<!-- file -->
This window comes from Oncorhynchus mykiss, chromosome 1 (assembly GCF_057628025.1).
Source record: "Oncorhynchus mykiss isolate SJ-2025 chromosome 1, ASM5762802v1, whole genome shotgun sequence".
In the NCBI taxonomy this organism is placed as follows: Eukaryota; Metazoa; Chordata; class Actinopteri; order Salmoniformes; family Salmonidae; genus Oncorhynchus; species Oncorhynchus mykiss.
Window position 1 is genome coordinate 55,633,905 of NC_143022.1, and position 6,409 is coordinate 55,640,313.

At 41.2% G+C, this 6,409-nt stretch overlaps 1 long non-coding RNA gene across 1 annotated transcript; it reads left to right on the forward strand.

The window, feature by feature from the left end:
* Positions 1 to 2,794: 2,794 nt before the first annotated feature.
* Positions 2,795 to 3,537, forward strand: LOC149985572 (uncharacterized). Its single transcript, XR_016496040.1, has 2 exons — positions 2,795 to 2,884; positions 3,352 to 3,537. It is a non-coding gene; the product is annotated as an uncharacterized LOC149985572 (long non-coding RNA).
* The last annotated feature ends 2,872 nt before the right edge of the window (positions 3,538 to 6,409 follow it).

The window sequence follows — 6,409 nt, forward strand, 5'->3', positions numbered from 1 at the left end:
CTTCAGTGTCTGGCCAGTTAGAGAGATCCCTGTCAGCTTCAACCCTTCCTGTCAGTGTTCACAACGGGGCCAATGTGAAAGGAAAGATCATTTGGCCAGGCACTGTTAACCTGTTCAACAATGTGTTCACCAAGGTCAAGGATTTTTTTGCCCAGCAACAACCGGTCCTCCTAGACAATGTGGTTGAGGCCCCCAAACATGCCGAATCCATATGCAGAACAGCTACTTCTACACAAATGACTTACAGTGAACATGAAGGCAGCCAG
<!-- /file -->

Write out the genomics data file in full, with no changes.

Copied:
This window comes from Oncorhynchus mykiss, chromosome 1 (assembly GCF_057628025.1).
Source record: "Oncorhynchus mykiss isolate SJ-2025 chromosome 1, ASM5762802v1, whole genome shotgun sequence".
In the NCBI taxonomy this organism is placed as follows: Eukaryota; Metazoa; Chordata; class Actinopteri; order Salmoniformes; family Salmonidae; genus Oncorhynchus; species Oncorhynchus mykiss.
Window position 1 is genome coordinate 55,633,905 of NC_143022.1, and position 6,409 is coordinate 55,640,313.

At 41.2% G+C, this 6,409-nt stretch overlaps 1 long non-coding RNA gene across 1 annotated transcript; it reads left to right on the forward strand.

The window, feature by feature from the left end:
* Positions 1 to 2,794: 2,794 nt before the first annotated feature.
* Positions 2,795 to 3,537, forward strand: LOC149985572 (uncharacterized). Its single transcript, XR_016496040.1, has 2 exons — positions 2,795 to 2,884; positions 3,352 to 3,537. It is a non-coding gene; the product is annotated as an uncharacterized LOC149985572 (long non-coding RNA).
* The last annotated feature ends 2,872 nt before the right edge of the window (positions 3,538 to 6,409 follow it).

The window sequence follows — 6,409 nt, forward strand, 5'->3', positions numbered from 1 at the left end:
CTTCAGTGTCTGGCCAGTTAGAGAGATCCCTGTCAGCTTCAACCCTTCCTGTCAGTGTTCACAACGGGGCCAATGTGAAAGGAAAGATCATTTGGCCAGGCACTGTTAACCTGTTCAACAATGTGTTCACCAAGGTCAAGGATTTTTTTGCCCAGCAACAACCGGTCCTCCTAGACAATGTGGTTGAGGCCCCCAAACATGCCGAATCCATATGCAGAACAGCTACTTCTACACAAATGACTTACAGTGAACATGAAGGCAGCCAG